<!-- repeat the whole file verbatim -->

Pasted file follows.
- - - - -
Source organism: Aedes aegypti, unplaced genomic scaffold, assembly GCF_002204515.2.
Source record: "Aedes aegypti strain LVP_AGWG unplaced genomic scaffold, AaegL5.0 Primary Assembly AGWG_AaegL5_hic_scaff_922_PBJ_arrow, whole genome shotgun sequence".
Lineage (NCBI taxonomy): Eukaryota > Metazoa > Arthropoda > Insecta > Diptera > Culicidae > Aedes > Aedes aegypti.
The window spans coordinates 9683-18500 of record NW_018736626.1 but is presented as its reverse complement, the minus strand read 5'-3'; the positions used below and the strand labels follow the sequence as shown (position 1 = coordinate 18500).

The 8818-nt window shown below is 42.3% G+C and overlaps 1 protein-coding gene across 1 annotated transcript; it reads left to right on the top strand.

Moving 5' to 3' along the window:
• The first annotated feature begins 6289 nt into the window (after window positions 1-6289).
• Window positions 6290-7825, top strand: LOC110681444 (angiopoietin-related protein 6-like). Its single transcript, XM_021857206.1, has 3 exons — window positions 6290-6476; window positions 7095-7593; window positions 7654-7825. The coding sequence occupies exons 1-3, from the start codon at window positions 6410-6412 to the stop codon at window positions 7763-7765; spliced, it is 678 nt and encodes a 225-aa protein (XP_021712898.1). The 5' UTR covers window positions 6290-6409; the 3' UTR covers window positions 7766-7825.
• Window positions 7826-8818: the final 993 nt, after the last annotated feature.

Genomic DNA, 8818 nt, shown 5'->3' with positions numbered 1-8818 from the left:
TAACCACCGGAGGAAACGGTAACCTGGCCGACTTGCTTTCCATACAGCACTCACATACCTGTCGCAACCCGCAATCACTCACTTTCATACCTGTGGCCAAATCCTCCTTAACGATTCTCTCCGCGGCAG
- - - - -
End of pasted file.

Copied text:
Source organism: Aedes aegypti, unplaced genomic scaffold, assembly GCF_002204515.2.
Source record: "Aedes aegypti strain LVP_AGWG unplaced genomic scaffold, AaegL5.0 Primary Assembly AGWG_AaegL5_hic_scaff_922_PBJ_arrow, whole genome shotgun sequence".
Lineage (NCBI taxonomy): Eukaryota > Metazoa > Arthropoda > Insecta > Diptera > Culicidae > Aedes > Aedes aegypti.
The window spans coordinates 9683-18500 of record NW_018736626.1 but is presented as its reverse complement, the minus strand read 5'-3'; the positions used below and the strand labels follow the sequence as shown (position 1 = coordinate 18500).

The 8818-nt window shown below is 42.3% G+C and overlaps 1 protein-coding gene across 1 annotated transcript; it reads left to right on the top strand.

Moving 5' to 3' along the window:
• The first annotated feature begins 6289 nt into the window (after window positions 1-6289).
• Window positions 6290-7825, top strand: LOC110681444 (angiopoietin-related protein 6-like). Its single transcript, XM_021857206.1, has 3 exons — window positions 6290-6476; window positions 7095-7593; window positions 7654-7825. The coding sequence occupies exons 1-3, from the start codon at window positions 6410-6412 to the stop codon at window positions 7763-7765; spliced, it is 678 nt and encodes a 225-aa protein (XP_021712898.1). The 5' UTR covers window positions 6290-6409; the 3' UTR covers window positions 7766-7825.
• Window positions 7826-8818: the final 993 nt, after the last annotated feature.

Genomic DNA, 8818 nt, shown 5'->3' with positions numbered 1-8818 from the left:
TAACCACCGGAGGAAACGGTAACCTGGCCGACTTGCTTTCCATACAGCACTCACATACCTGTCGCAACCCGCAATCACTCACTTTCATACCTGTGGCCAAATCCTCCTTAACGATTCTCTCCGCGGCAG